# Question on finite series?

• Jul 14th 2008, 06:27 AM
fardeen_gen
Question on finite series?
Find all sequences which are simultaneously an Arithmetic Progression and a Geometric Progression.
• Jul 14th 2008, 06:34 AM
kalagota
$a_n = a_1 + (n-1)d$ --- Arithmetic prog.
$a_n = a_1r^{n-1}$ --- Geometric prog.

from geometric prog.. we have $a_1 = \frac{a_n}{r^{n-1}}$

so, we have $a_n = \frac{a_n}{r^{n-1}} + (n-1)d \Longleftrightarrow a_nr^{n-1} = a_n + (n-1)dr^{n-1} \Longleftrightarrow a_n = \frac{(n-1)dr^{n-1}}{r^{n-1}-1}$
• Jul 14th 2008, 06:44 AM
fardeen_gen
I think for an Arithmetic Progression,
a(subscript n) = a(subscript 1) + (n - 1)d, isn't it?
• Jul 14th 2008, 06:49 AM
kalagota
oh yes.. just a typo error..
• Jul 14th 2008, 07:52 AM
flyingsquirrel
Hi
Quote:

Originally Posted by fardeen_gen
Find all sequences which are simultaneously an Arithmetic Progression and a Geometric Progression.

Let $(a_n)_{n\geq 0}$ be such a sequence. There exists two real numbers $d$ and $r$ such that for any non-negative integer $n$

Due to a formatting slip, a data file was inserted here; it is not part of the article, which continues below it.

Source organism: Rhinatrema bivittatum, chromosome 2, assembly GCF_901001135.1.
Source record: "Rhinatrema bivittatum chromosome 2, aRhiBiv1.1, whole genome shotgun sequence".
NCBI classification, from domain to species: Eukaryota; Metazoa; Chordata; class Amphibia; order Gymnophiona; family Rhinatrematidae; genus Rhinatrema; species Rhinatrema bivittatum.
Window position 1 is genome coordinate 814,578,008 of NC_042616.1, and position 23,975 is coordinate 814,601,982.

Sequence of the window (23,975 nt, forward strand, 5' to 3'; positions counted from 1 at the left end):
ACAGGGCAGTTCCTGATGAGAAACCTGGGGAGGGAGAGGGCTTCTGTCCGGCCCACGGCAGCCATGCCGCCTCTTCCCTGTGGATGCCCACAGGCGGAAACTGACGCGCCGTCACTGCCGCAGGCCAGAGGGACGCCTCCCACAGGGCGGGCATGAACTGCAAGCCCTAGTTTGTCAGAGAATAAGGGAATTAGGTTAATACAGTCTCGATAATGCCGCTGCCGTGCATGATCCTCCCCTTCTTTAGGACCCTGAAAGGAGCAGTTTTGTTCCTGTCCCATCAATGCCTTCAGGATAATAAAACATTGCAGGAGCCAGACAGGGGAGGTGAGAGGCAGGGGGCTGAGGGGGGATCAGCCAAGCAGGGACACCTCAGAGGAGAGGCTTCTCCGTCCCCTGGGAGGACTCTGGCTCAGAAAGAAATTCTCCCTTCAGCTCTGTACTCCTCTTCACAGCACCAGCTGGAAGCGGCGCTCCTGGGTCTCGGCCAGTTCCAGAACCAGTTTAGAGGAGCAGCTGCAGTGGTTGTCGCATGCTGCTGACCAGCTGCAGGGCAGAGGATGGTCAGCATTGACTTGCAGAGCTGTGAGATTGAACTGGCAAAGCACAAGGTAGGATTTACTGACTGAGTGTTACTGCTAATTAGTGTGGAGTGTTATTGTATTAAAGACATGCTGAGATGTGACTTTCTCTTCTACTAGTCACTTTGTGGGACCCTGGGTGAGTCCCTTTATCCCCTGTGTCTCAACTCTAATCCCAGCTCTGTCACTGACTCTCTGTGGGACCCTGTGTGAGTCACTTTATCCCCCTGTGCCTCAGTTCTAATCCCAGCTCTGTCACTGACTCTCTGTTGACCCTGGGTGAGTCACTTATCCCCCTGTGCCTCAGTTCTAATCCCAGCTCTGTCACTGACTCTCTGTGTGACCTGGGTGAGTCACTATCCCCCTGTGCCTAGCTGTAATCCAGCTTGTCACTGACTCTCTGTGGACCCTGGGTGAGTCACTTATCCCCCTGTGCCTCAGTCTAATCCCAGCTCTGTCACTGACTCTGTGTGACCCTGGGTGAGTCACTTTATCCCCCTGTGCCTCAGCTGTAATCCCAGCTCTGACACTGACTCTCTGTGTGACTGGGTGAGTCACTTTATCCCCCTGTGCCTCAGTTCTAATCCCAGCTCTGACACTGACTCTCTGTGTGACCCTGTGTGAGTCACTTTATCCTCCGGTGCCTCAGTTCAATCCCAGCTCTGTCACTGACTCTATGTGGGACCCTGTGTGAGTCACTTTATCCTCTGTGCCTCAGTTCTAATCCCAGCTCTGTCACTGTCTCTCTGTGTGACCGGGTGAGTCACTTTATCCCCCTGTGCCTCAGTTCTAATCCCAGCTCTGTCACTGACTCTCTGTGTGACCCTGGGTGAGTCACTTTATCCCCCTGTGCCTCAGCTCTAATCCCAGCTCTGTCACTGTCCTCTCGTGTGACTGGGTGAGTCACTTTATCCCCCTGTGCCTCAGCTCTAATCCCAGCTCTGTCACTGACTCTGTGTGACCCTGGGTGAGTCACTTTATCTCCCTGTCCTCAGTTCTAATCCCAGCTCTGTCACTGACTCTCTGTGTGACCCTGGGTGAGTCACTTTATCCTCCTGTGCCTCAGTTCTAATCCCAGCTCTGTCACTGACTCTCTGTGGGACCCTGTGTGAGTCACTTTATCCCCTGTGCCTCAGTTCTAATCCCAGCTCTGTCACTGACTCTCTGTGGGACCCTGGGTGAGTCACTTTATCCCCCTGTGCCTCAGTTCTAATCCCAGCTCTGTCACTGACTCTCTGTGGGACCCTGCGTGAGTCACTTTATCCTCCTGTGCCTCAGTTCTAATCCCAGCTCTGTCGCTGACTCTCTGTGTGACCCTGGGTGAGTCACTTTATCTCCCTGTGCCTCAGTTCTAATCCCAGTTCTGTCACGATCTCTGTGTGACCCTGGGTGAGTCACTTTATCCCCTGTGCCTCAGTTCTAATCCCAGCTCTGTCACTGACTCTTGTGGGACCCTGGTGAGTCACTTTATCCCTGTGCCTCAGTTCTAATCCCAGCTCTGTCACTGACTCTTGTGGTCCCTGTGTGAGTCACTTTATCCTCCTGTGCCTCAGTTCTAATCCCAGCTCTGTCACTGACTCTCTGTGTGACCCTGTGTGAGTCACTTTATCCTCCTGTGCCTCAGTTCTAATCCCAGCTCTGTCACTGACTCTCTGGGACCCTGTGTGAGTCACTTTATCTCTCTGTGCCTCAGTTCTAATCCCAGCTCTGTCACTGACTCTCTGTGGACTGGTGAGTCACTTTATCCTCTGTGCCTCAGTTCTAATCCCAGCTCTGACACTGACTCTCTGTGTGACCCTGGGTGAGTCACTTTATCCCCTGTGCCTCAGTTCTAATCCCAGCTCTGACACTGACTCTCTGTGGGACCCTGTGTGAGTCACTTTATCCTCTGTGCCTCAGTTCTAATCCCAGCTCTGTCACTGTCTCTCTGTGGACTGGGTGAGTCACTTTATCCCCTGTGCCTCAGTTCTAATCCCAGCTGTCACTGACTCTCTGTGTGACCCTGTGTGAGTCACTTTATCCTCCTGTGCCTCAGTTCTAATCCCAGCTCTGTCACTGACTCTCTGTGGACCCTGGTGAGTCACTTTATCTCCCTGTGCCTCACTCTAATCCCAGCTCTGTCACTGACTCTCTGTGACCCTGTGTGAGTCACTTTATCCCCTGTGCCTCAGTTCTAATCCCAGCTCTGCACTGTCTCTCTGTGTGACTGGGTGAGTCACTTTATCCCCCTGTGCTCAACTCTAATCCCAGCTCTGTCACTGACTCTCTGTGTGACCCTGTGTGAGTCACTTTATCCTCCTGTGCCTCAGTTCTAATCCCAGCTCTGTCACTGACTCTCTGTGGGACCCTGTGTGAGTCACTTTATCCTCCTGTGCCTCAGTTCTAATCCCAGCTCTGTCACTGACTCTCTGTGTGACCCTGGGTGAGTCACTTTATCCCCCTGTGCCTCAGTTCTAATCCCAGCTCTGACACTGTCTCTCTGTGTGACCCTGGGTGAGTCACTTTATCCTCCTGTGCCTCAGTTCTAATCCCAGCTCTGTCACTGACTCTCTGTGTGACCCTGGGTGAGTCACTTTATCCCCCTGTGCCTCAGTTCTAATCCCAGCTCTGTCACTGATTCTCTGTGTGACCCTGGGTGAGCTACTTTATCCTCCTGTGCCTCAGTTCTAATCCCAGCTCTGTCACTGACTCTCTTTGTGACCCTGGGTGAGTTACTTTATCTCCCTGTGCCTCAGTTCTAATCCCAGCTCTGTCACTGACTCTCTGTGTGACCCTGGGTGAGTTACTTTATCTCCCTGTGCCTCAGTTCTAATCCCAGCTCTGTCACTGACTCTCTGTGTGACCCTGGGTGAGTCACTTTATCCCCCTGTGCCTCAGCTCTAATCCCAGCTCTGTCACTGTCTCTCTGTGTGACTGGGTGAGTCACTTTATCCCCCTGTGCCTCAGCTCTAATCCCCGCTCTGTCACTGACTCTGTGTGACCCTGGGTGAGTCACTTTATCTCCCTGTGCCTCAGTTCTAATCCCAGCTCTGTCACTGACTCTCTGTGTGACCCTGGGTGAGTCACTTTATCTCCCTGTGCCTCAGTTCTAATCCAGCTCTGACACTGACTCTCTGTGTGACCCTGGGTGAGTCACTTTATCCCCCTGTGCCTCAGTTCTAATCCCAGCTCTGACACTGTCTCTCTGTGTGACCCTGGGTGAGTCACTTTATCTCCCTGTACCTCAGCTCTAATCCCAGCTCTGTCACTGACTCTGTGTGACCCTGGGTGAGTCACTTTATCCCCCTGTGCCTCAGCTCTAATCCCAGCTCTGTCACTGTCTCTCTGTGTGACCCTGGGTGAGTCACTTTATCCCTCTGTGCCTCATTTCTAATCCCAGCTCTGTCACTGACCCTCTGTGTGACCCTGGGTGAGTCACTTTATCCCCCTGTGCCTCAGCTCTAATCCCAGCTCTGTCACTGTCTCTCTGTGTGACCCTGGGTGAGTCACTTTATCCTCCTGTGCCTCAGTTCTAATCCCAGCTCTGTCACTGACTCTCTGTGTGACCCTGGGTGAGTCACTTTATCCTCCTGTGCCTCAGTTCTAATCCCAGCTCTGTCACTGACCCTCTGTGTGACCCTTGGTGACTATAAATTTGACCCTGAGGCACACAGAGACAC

$\begin{cases} a_{n+1}-a_n=d & (1)\\ a_{n+1}=ra_n & (2)\end{cases}$

Substitute (2) in (1) : $ra_n-a_n=d \,\,\,(3)$

• If $r\neq 1$ , $(3)\implies a_n=\frac{d}{r-1}$ hence $(a_n)$ is a constant sequence. This implies that the common difference has to be $0$ hence $a_n=\frac{0}{r-1}=0$ for any non-negative integer $n$.
• If $r=1$ , $(3) \implies d=a_n-a_n=0$ hence $a_n=a_0$ for any non-negative integer $n$ and $(a_n)$ is a constant sequence.

At this point we've shown that if a progression is both arithmetic and geometric than the sequence is constant. Now, one has to show that if a sequence is constant then it is both arithmetic and geometric : it will allow us to claim that "A sequence is both arithmetic and geometric iff it is constant".